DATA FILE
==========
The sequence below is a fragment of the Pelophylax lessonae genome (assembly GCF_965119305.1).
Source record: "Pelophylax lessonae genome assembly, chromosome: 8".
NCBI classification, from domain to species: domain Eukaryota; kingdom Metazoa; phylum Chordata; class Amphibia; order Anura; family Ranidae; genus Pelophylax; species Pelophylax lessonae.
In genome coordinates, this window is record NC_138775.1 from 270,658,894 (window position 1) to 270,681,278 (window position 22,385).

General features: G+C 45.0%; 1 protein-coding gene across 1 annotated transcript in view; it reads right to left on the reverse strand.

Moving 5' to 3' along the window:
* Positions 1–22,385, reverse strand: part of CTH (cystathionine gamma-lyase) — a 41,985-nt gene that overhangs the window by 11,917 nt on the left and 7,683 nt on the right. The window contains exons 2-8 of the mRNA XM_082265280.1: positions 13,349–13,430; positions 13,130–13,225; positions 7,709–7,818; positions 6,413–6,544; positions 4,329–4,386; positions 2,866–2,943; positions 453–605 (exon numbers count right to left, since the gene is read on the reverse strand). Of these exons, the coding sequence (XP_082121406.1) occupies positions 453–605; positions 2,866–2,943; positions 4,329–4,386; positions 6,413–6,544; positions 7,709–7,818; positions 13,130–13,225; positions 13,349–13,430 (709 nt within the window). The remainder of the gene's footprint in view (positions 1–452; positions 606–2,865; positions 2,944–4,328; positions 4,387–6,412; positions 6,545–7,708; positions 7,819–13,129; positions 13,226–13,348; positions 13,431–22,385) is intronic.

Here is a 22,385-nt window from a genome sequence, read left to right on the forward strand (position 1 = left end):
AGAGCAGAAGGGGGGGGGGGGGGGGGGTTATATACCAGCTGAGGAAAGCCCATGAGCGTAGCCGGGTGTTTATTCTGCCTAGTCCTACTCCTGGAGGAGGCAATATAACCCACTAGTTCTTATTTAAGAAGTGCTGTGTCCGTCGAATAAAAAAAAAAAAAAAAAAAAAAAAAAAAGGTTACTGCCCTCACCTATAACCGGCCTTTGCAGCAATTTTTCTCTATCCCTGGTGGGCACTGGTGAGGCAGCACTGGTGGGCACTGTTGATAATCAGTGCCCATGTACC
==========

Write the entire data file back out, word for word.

The sequence below is a fragment of the Pelophylax lessonae genome (assembly GCF_965119305.1).
Source record: "Pelophylax lessonae genome assembly, chromosome: 8".
NCBI classification, from domain to species: domain Eukaryota; kingdom Metazoa; phylum Chordata; class Amphibia; order Anura; family Ranidae; genus Pelophylax; species Pelophylax lessonae.
In genome coordinates, this window is record NC_138775.1 from 270,658,894 (window position 1) to 270,681,278 (window position 22,385).

General features: G+C 45.0%; 1 protein-coding gene across 1 annotated transcript in view; it reads right to left on the reverse strand.

Moving 5' to 3' along the window:
* Positions 1–22,385, reverse strand: part of CTH (cystathionine gamma-lyase) — a 41,985-nt gene that overhangs the window by 11,917 nt on the left and 7,683 nt on the right. The window contains exons 2-8 of the mRNA XM_082265280.1: positions 13,349–13,430; positions 13,130–13,225; positions 7,709–7,818; positions 6,413–6,544; positions 4,329–4,386; positions 2,866–2,943; positions 453–605 (exon numbers count right to left, since the gene is read on the reverse strand). Of these exons, the coding sequence (XP_082121406.1) occupies positions 453–605; positions 2,866–2,943; positions 4,329–4,386; positions 6,413–6,544; positions 7,709–7,818; positions 13,130–13,225; positions 13,349–13,430 (709 nt within the window). The remainder of the gene's footprint in view (positions 1–452; positions 606–2,865; positions 2,944–4,328; positions 4,387–6,412; positions 6,545–7,708; positions 7,819–13,129; positions 13,226–13,348; positions 13,431–22,385) is intronic.

Here is a 22,385-nt window from a genome sequence, read left to right on the forward strand (position 1 = left end):
AGAGCAGAAGGGGGGGGGGGGGGGGGGTTATATACCAGCTGAGGAAAGCCCATGAGCGTAGCCGGGTGTTTATTCTGCCTAGTCCTACTCCTGGAGGAGGCAATATAACCCACTAGTTCTTATTTAAGAAGTGCTGTGTCCGTCGAATAAAAAAAAAAAAAAAAAAAAAAAAAAAAGGTTACTGCCCTCACCTATAACCGGCCTTTGCAGCAATTTTTCTCTATCCCTGGTGGGCACTGGTGAGGCAGCACTGGTGGGCACTGTTGATAATCAGTGCCCATGTACC